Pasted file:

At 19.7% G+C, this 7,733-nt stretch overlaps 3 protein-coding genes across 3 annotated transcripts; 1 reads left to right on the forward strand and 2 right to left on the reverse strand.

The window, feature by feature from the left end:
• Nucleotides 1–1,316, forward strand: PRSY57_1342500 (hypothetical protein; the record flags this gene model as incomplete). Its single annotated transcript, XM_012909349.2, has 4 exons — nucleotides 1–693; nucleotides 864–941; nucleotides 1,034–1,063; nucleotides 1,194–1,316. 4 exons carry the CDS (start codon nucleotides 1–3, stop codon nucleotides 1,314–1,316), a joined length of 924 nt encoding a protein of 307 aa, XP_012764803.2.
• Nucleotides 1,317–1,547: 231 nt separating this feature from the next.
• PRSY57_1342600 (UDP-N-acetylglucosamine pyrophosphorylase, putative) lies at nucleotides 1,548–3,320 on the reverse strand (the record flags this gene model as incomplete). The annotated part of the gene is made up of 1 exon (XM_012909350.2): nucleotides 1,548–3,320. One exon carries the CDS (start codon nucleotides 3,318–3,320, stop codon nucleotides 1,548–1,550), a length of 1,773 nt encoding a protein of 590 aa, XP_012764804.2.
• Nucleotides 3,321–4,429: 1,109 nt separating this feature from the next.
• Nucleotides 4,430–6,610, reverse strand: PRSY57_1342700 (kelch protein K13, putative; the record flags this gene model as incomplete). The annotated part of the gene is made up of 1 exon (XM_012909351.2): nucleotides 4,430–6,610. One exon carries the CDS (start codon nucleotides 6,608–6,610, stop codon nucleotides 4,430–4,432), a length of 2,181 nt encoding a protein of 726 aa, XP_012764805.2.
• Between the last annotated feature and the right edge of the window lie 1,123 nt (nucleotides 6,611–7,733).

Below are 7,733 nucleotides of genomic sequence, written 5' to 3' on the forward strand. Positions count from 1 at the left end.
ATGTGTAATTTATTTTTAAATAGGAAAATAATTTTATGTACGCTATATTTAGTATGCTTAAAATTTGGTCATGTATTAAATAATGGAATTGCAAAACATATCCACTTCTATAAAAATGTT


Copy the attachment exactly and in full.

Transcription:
At 19.7% G+C, this 7,733-nt stretch overlaps 3 protein-coding genes across 3 annotated transcripts; 1 reads left to right on the forward strand and 2 right to left on the reverse strand.

The window, feature by feature from the left end:
• Nucleotides 1–1,316, forward strand: PRSY57_1342500 (hypothetical protein; the record flags this gene model as incomplete). Its single annotated transcript, XM_012909349.2, has 4 exons — nucleotides 1–693; nucleotides 864–941; nucleotides 1,034–1,063; nucleotides 1,194–1,316. 4 exons carry the CDS (start codon nucleotides 1–3, stop codon nucleotides 1,314–1,316), a joined length of 924 nt encoding a protein of 307 aa, XP_012764803.2.
• Nucleotides 1,317–1,547: 231 nt separating this feature from the next.
• PRSY57_1342600 (UDP-N-acetylglucosamine pyrophosphorylase, putative) lies at nucleotides 1,548–3,320 on the reverse strand (the record flags this gene model as incomplete). The annotated part of the gene is made up of 1 exon (XM_012909350.2): nucleotides 1,548–3,320. One exon carries the CDS (start codon nucleotides 3,318–3,320, stop codon nucleotides 1,548–1,550), a length of 1,773 nt encoding a protein of 590 aa, XP_012764804.2.
• Nucleotides 3,321–4,429: 1,109 nt separating this feature from the next.
• Nucleotides 4,430–6,610, reverse strand: PRSY57_1342700 (kelch protein K13, putative; the record flags this gene model as incomplete). The annotated part of the gene is made up of 1 exon (XM_012909351.2): nucleotides 4,430–6,610. One exon carries the CDS (start codon nucleotides 6,608–6,610, stop codon nucleotides 4,430–4,432), a length of 2,181 nt encoding a protein of 726 aa, XP_012764805.2.
• Between the last annotated feature and the right edge of the window lie 1,123 nt (nucleotides 6,611–7,733).

Below are 7,733 nucleotides of genomic sequence, written 5' to 3' on the forward strand. Positions count from 1 at the left end.
ATGTGTAATTTATTTTTAAATAGGAAAATAATTTTATGTACGCTATATTTAGTATGCTTAAAATTTGGTCATGTATTAAATAATGGAATTGCAAAACATATCCACTTCTATAAAAATGTT